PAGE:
As Scrum’s popularity increases, there is a rising demand for professionals with Scrum experience. However, since Scrum is still a fairly new management method, that puts many aspiring Scrum practitioners in a tough spot: They want the experience of working in a Scrum environment, but they need Scrum experience to get the job. Obviously, then, there is no better experience than actually working in a Scrum environment, but there are plenty of ways to build experience that will pay off in that environment.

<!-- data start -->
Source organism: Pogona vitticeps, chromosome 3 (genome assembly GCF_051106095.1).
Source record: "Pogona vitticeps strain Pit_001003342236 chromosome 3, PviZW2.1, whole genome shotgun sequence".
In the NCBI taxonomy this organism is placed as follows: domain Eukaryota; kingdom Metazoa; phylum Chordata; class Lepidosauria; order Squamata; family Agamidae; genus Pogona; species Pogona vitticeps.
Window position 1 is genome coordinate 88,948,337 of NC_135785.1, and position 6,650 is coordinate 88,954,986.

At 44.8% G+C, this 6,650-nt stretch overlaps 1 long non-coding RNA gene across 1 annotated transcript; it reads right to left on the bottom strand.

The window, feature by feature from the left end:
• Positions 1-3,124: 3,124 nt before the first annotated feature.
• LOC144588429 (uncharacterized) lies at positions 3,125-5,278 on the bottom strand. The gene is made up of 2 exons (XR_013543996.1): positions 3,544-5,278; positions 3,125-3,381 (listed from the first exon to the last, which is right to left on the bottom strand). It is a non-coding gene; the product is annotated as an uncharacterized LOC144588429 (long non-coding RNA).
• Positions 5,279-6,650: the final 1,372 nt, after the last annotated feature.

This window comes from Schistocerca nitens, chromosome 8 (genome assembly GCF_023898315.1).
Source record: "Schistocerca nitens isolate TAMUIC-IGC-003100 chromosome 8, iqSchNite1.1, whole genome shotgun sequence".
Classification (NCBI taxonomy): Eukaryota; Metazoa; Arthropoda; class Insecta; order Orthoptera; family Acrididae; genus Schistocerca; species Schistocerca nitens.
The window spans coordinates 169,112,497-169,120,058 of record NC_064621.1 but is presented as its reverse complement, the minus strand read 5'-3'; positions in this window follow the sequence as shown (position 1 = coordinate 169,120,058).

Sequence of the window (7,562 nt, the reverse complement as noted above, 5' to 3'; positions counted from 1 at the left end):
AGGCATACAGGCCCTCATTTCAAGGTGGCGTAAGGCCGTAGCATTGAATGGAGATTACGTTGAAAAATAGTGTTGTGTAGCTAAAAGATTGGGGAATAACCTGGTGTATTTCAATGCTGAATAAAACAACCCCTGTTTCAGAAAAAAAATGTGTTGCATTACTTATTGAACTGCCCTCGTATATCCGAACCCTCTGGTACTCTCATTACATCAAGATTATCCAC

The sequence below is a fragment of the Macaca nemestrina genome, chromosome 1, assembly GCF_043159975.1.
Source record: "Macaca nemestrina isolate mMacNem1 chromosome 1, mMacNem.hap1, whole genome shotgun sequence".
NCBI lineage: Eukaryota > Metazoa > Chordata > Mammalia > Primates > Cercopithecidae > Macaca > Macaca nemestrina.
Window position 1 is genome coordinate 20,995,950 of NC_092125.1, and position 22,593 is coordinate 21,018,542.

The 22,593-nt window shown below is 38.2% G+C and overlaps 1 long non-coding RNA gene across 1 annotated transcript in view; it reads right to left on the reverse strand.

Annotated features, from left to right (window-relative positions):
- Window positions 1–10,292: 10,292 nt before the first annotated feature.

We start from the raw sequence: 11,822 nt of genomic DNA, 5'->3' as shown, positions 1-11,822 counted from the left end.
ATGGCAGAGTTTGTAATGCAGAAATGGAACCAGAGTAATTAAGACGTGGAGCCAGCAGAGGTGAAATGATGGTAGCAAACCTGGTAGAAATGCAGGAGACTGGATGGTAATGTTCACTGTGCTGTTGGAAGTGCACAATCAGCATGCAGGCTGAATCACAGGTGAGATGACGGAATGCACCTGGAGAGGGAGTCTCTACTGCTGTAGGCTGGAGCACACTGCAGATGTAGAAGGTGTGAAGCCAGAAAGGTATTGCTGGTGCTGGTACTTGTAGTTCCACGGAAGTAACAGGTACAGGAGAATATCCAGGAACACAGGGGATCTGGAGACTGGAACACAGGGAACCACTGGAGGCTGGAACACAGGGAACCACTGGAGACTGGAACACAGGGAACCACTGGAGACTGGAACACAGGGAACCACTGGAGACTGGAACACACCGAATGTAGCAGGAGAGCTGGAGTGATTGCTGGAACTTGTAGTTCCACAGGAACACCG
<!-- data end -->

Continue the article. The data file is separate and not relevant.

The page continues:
When a company is ready to migrate to Scrum, the first thing it will want to know is which of its projects would make a good Scrum pilot. If no one at the organization has past previous experience working in Scrum environments, figuring out which project to start with can leave a team feeling in the dark. After all, what attributes of a project makes it right — or wrong — for Scrum? Unfortunately, there are no cut-and-dry requirements for a Scrum project, but there are several factors to take into account when making a decision.